IDPs Reduce Developers’ Cognitive Load 

IDPs integrate into existing workflows and are built by platform teams, which treat the platform as a product that will be continuously updated and improved. Using an IDP, developers can efficiently request resources, spin up fully provisioned environments and set deployment automation, as well as start applications and services from scaffolding templates with relevant cross-functional aspects (such as security and logging) already built in. 

These templates are often called “paved avenues” or “golden paths.” Integrated into an IDP, golden paths are pre-architected and supported approaches to building a specific piece of software or a service. Golden paths’ repeatability reduces developers’ cognitive load and enables them to channel their energy into writing source code for truly innovative applications and services.

Spotify, which coined the “golden paths” term, first started using the framework in 2014 to provide better alignment in developer tooling. Today, golden paths provide Spotify developers with development guidance and function as easily discoverable tools.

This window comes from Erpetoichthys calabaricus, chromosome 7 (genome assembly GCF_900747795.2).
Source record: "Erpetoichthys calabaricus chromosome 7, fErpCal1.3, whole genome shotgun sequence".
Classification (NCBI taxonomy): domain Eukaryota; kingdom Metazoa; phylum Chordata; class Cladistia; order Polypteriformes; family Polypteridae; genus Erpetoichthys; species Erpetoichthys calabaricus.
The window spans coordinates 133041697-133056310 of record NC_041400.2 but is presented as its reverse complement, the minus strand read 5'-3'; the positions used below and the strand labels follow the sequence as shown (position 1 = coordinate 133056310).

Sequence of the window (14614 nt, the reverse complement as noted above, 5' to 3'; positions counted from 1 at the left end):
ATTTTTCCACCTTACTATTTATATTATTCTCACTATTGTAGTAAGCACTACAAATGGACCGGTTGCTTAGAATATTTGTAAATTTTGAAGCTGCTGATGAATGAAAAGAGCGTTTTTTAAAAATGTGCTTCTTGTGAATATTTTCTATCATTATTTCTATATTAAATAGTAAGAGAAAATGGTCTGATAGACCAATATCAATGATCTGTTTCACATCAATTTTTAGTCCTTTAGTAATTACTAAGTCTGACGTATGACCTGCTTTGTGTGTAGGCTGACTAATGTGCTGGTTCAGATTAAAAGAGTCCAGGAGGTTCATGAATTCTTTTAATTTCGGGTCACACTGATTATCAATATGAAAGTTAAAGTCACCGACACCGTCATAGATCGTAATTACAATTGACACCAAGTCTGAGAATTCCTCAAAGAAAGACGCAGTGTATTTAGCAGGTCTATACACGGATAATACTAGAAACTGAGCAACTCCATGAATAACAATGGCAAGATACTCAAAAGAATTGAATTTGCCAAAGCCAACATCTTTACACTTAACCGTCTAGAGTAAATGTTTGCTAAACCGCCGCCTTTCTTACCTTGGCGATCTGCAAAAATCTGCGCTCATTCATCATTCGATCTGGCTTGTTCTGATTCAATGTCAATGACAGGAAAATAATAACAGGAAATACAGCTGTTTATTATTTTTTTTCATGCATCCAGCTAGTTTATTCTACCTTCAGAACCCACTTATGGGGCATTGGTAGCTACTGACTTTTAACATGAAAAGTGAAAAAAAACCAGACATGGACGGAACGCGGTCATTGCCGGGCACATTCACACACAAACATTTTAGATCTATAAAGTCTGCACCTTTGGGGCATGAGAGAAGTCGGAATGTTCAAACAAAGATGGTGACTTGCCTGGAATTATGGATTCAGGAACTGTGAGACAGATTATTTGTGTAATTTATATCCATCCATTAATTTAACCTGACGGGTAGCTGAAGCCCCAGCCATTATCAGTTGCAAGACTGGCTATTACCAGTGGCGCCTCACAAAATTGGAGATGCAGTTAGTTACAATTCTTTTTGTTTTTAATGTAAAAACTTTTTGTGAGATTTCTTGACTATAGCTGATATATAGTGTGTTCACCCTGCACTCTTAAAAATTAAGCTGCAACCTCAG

Spotify’s first golden path was for back end engineering. Now there are paths for client development, data engineering, data science, machine learning, web and audio processing. On a wider scale, the golden path approach makes it easier to onboard new members to engineering teams and introduce completely new products into an existing technology landscape.

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Don’t Wait for AI to Solve the Developer Productivity Gap

Predictive and generative AI are also expected to play a big role in increasing developer productivity.  It’s still too early to determine just how AI will work in this context and what organizations will need to do to support security, privacy and compliance, but I can see a future where there is an AI “birdie” sitting on my shoulder walking me through every aspect of the development cycle. 

With that said, don’t wait for AI to close the developer productivity gap. Prepare proactively to leverage AI, but while AI has a great deal of potential, there is still a large margin for mishaps. The technology can go only so far.

There’s no time to waste. Every minute that developers don’t fully work to their potential is a huge competitive disadvantage. In the end, developer productivity and satisfaction are the only metrics that really matter. Only happy developers successfully deliver high-quality applications and services into production.